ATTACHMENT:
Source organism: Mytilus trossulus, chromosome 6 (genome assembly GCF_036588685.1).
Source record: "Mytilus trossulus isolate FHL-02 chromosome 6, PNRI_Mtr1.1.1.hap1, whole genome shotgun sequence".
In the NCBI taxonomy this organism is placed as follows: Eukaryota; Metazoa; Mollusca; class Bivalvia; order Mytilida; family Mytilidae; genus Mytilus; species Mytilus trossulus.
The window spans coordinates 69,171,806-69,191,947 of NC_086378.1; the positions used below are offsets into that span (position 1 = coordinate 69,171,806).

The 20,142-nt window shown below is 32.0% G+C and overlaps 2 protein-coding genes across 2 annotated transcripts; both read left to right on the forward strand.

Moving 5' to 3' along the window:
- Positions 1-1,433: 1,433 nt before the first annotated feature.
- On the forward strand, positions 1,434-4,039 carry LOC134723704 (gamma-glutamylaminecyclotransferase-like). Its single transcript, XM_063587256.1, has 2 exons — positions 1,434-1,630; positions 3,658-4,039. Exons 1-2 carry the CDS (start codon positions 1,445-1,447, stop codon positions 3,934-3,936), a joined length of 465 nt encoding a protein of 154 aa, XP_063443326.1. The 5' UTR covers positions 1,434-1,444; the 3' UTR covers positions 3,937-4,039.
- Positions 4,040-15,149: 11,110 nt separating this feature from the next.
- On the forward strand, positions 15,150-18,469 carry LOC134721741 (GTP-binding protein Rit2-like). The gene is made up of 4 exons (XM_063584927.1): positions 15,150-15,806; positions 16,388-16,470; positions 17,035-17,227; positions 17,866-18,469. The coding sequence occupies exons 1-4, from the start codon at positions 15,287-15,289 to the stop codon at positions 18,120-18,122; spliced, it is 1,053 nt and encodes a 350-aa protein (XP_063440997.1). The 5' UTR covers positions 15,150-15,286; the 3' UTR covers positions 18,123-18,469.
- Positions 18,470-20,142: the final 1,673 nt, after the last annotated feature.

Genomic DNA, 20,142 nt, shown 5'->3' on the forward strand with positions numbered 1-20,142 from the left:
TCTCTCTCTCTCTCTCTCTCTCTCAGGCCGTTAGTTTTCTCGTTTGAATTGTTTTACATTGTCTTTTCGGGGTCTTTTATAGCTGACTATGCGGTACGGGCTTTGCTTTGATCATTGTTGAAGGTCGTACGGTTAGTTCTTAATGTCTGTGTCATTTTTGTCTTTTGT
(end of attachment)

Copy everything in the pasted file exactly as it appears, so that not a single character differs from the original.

Source organism: Mytilus trossulus, chromosome 6 (genome assembly GCF_036588685.1).
Source record: "Mytilus trossulus isolate FHL-02 chromosome 6, PNRI_Mtr1.1.1.hap1, whole genome shotgun sequence".
In the NCBI taxonomy this organism is placed as follows: Eukaryota; Metazoa; Mollusca; class Bivalvia; order Mytilida; family Mytilidae; genus Mytilus; species Mytilus trossulus.
The window spans coordinates 69,171,806-69,191,947 of NC_086378.1; the positions used below are offsets into that span (position 1 = coordinate 69,171,806).

The 20,142-nt window shown below is 32.0% G+C and overlaps 2 protein-coding genes across 2 annotated transcripts; both read left to right on the forward strand.

Moving 5' to 3' along the window:
- Positions 1-1,433: 1,433 nt before the first annotated feature.
- On the forward strand, positions 1,434-4,039 carry LOC134723704 (gamma-glutamylaminecyclotransferase-like). Its single transcript, XM_063587256.1, has 2 exons — positions 1,434-1,630; positions 3,658-4,039. Exons 1-2 carry the CDS (start codon positions 1,445-1,447, stop codon positions 3,934-3,936), a joined length of 465 nt encoding a protein of 154 aa, XP_063443326.1. The 5' UTR covers positions 1,434-1,444; the 3' UTR covers positions 3,937-4,039.
- Positions 4,040-15,149: 11,110 nt separating this feature from the next.
- On the forward strand, positions 15,150-18,469 carry LOC134721741 (GTP-binding protein Rit2-like). The gene is made up of 4 exons (XM_063584927.1): positions 15,150-15,806; positions 16,388-16,470; positions 17,035-17,227; positions 17,866-18,469. The coding sequence occupies exons 1-4, from the start codon at positions 15,287-15,289 to the stop codon at positions 18,120-18,122; spliced, it is 1,053 nt and encodes a 350-aa protein (XP_063440997.1). The 5' UTR covers positions 15,150-15,286; the 3' UTR covers positions 18,123-18,469.
- Positions 18,470-20,142: the final 1,673 nt, after the last annotated feature.

Genomic DNA, 20,142 nt, shown 5'->3' on the forward strand with positions numbered 1-20,142 from the left:
TCTCTCTCTCTCTCTCTCTCTCTCAGGCCGTTAGTTTTCTCGTTTGAATTGTTTTACATTGTCTTTTCGGGGTCTTTTATAGCTGACTATGCGGTACGGGCTTTGCTTTGATCATTGTTGAAGGTCGTACGGTTAGTTCTTAATGTCTGTGTCATTTTTGTCTTTTGT